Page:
Will NASA's Next Space Capsule Land Like a Helicopter?
An artist's illustration of NASA's Apollo re-entry rotor concept for controlled space capsule landings instead of ocean splashdowns.
It looks like NASA is getting a little more creative with its landing systems. A team of researchers recently tested a new rotor landing system in the 550-foot fall Vehicle Assembly Building at NASA's Kennedy Space Center. The idea is for spinning blades to take the place of parachutes to enable soft and controlled landings on land instead of the ocean.
The rotor re-entry and landing system is designed for capsule-inspired spacecraft like the Orion Multipurpose Crew Vehicle that should fly before the end of the decade. It's an appealing system because it marries the stability and control of a helicopter to the simplicity of an unpowered system; wind passing over the rotors as the capsule descends through the atmosphere is enough to make the blades turn. And keeping the airflow around the blades' hinges balanced is enough to ensure the blades don't wrap around the spacecraft when they hit the wind.
This landing system's process is called auto-rotation, and while it's been proven on helicopters it's never been tried on spacecraft. But that's not for lack of interest.
In the mid-1960s, NASA engineers considered adding a rotor re-entry landing system to the Apollo spacecraft. Seldom documented in popular histories since the possible landing method never gained much traction, the idea was for blades to spring up from the top of the Apollo command module during descent to provide lift. Then, the astronauts inside could control it like a helicopter to a soft land landing. They could touch down safely anywhere on Earth without relying of thousands of sailors for an ocean recovery. But like other proposed land landing systems, building and testing a new system when splashdowns worked wasn't worth the effort and was dropped. Now rotors are making a comeback. [Photos: NASA's SEV Spaceship for Asteroid Trips]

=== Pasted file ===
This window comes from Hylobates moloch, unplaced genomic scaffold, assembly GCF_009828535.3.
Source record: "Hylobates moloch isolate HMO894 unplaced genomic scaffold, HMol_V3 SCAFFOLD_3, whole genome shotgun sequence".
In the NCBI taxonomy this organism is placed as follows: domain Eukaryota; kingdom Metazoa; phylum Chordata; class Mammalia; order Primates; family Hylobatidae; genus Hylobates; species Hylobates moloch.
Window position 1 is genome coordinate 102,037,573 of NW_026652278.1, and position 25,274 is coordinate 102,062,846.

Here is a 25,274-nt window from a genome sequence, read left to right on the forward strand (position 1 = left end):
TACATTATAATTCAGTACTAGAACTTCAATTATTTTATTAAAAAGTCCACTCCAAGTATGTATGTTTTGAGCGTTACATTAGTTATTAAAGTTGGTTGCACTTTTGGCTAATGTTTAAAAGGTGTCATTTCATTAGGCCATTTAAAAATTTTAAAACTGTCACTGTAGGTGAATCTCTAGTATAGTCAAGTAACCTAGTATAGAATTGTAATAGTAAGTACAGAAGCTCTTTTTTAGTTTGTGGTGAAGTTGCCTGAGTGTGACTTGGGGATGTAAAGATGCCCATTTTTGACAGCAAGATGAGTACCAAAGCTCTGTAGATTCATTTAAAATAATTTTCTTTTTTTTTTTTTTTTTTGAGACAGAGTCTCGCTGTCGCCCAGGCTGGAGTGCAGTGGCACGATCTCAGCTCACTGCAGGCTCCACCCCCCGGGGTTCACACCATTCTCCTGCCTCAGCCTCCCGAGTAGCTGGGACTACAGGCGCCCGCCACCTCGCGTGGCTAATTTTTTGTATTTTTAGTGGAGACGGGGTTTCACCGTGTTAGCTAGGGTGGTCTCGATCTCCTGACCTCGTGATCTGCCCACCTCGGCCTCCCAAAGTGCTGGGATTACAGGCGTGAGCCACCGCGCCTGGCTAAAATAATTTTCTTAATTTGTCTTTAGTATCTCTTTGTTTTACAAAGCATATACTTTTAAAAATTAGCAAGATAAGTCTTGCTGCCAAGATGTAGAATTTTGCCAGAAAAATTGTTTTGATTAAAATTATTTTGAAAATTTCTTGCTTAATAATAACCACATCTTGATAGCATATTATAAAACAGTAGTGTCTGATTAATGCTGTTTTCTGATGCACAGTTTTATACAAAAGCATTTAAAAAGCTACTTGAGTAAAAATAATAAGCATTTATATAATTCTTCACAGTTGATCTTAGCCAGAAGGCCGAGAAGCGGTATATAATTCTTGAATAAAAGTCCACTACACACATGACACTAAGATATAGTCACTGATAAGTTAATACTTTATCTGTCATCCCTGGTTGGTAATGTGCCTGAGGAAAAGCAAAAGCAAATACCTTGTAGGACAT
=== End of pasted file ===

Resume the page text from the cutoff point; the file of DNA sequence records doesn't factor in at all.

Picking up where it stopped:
Right now, getting the blades deployed the right way is the challenge facing engineers. There are bombs that whose fins flick open at high speed, and engineers think a similar mechanism could deploy the blades and start them spinning almost immediately. At the same time, control fins on the side of the capsule would to keep it from revolving with the blades.
Engineers are testing ways to get the rotors to start spinning with drop tests in the VAB. With the scale model capsule suspended 480 feet above the floor, engineers can use a helicopter radio-control unit to remotely changed the rotors' pitch and slow the capsule’s fall.
Rotors could help recover spent rocket stages as well as spacecraft. The idea is to have rotors built into the booster frame and unfurled as the stage descends to Earth, the empty rocket just as controllable as a spacecraft for a soft landing. NASA considered this in the 1960s as well, but like the Apollo rotor re-entry it never got further than the planning stages.
Future rotor re-entry test will get more complicated, eventually involving full-scale models dropped from high-altitude balloons. And before rotors bring astronauts back to Earth, the system will bring science samples to a soft landing from the ISS in small scale capsules. Some hope that this capability of sample return will give the rotor re-entry system a niche, though where this will fit with possible SpaceX Dragon capsules returning hardware from orbit isn't totally clear. One this is sure, it would be really neat to watch a rotor re-entry from orbit.
This article was provided by Discovery News.
MORE FROM SPACE.com